The INEX Entity Ranking track (Demartini et al., 2010c) and the TREC Entity track (Balog et al., 2012) both featured scenarios where target types are provided by the user. In the lack of explicit target type information, one might attempt to infer types from the keyword query. This subtask is introduced by Vallet and Zaragoza (2008) as the entity type ranking problem. They extract entity mentions from the set of top relevant passages, then consider the types associated with the top-ranked entities using various weighting functions. Kaptein et al. (2010) similarly use a simple entity-centric model. Manually assigned target types tend to be more general than automatically identified ones (Kaptein and Kamps, 2013). Having a hierarchical structure, therefore, makes it convenient to assign more general types. In (Balog and Neumayer, 2012), a hierarchical version of the target type identification task is addressed using the DBpedia Ontology and language modeling techniques. Sawant and Chakrabarti (2013) focus on telegraphic queries and assume that each query term is either a type hint or a “word matcher.” They consider multiple interpretations of the query and tightly integrate type detection within the ranking of entities. Their approach further relies on the presence of a large-scale web corpus. In our case, an oracle process generates the query target type distribution from its set of known relevant entities (cf. Section 6).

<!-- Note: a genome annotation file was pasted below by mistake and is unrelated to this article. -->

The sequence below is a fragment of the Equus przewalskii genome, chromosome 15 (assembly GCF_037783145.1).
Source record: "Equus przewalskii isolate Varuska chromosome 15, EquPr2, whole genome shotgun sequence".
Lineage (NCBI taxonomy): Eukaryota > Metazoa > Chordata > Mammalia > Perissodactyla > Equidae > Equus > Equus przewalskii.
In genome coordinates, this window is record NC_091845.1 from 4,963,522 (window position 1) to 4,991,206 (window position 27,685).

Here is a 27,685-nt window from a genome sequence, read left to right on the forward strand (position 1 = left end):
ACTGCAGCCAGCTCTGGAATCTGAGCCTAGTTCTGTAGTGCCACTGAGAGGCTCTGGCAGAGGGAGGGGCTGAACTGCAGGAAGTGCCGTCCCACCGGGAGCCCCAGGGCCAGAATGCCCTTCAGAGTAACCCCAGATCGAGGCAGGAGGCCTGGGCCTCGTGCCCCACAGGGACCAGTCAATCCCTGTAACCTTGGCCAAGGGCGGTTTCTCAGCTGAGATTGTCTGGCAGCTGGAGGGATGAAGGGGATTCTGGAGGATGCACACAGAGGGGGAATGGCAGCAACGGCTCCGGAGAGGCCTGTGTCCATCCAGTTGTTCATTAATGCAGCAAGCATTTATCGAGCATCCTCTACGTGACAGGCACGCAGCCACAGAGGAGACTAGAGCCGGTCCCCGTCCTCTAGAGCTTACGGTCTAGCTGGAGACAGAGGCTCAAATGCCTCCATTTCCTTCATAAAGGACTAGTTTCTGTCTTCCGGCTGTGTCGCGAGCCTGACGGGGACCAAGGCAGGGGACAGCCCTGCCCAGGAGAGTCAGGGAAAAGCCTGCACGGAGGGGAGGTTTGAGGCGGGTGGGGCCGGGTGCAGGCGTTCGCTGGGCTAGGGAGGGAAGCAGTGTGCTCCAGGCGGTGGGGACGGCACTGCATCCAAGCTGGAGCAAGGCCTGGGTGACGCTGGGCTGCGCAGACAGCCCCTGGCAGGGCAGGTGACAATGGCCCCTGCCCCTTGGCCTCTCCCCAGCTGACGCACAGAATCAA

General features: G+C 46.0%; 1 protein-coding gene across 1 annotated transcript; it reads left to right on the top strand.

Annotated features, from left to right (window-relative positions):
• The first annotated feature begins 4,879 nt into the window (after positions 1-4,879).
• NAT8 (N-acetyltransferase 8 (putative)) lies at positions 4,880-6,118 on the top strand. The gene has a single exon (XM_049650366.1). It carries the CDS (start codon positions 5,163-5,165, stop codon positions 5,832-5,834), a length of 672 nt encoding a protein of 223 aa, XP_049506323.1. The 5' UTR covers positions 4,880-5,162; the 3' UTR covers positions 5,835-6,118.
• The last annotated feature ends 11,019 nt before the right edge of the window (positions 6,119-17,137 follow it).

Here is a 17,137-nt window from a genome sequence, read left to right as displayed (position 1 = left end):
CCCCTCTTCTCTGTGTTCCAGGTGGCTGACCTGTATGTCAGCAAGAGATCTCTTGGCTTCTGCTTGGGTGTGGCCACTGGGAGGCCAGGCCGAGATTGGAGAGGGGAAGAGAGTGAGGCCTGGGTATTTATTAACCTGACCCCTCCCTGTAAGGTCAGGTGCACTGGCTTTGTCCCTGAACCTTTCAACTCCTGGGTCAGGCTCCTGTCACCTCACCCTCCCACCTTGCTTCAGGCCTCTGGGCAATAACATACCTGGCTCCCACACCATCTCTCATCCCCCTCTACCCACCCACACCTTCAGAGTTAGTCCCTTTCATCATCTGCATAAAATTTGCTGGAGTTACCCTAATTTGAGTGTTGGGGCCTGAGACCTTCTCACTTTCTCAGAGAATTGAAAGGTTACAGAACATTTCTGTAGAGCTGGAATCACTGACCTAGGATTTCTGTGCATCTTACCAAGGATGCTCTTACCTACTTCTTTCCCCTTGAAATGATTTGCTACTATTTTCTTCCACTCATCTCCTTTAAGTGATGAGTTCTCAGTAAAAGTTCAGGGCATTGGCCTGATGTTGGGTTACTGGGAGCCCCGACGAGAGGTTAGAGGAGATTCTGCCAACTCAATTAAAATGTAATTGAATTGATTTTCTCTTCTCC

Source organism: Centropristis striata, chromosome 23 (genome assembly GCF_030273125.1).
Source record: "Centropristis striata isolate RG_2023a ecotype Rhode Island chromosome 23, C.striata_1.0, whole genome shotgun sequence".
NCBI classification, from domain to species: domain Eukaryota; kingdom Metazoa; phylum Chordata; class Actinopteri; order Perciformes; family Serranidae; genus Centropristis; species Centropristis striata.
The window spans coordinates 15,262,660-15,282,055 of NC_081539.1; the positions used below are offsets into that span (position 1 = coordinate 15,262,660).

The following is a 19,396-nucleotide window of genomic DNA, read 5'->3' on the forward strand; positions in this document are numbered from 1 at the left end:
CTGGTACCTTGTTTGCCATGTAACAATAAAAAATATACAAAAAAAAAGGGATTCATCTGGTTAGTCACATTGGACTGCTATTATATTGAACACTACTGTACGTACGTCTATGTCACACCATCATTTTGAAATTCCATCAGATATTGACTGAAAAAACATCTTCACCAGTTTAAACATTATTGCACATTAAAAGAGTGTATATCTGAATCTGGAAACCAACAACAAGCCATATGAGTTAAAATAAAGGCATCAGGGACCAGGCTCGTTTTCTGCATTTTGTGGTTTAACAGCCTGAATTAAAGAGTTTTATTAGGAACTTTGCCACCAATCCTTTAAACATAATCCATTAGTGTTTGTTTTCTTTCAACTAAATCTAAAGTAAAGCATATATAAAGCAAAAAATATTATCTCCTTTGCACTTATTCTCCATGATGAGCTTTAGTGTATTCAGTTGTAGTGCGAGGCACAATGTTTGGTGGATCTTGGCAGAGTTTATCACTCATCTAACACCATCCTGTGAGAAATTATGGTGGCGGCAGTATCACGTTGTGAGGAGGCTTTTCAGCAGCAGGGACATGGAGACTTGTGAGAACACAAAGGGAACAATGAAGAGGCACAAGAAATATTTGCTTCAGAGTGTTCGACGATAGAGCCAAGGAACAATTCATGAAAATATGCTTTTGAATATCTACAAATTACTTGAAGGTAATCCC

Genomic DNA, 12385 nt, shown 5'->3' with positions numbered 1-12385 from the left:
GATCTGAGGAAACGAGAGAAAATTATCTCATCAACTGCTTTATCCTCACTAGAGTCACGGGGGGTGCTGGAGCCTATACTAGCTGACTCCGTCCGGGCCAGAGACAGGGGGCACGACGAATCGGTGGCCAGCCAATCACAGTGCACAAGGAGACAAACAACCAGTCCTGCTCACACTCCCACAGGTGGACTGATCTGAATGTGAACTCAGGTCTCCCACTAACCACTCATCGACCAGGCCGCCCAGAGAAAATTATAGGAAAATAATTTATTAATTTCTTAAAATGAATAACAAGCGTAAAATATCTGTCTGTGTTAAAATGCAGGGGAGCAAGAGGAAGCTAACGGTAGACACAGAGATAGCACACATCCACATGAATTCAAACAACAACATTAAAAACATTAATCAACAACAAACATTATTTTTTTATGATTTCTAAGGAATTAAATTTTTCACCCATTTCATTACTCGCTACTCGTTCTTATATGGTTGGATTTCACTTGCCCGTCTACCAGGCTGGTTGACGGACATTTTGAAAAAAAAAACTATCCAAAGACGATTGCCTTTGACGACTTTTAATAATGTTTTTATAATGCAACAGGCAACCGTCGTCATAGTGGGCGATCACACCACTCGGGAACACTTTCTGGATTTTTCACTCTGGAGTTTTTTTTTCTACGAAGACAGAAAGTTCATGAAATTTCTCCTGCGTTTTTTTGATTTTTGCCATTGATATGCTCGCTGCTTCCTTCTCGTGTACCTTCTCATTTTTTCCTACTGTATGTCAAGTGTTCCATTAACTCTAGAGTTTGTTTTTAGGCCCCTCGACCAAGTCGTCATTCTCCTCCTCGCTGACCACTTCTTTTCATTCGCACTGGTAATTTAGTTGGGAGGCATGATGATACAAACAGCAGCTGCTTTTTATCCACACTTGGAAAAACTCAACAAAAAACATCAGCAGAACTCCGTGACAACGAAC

Entity Types

A further complicating issue is that the type information associated with entities in the knowledge base is incomplete, imperfect, or missing altogether for some entities. Automatic typing of entities is a possible solution for alleviating some of these problems. For example, approaches to extend entity type assignments in DBpedia include mining associated Wikipedia articles for wikilink relations (Nuzzolese et al., 2012), patterns over logical interpretations of the deeply parsed natural language definitions (Gangemi et al., 2012), or linguistic hypotheses about category classes (Fossati et al., 2015). Several works have addressed entity typing over progressively larger taxonomies with finer-grained types (Fleischman and Hovy, 2002; Giuliano, 2009; Rahman and Ng, 2010; Ling and Weld, 2012; Yosef et al., 2012). Regarding the task of detecting and typing emerging entities, having fine-grained types for new entities is of particular importance for informative knowledge (Lin et al., 2012; Nakashole et al., 2013).

3. Type-aware Entity Retrieval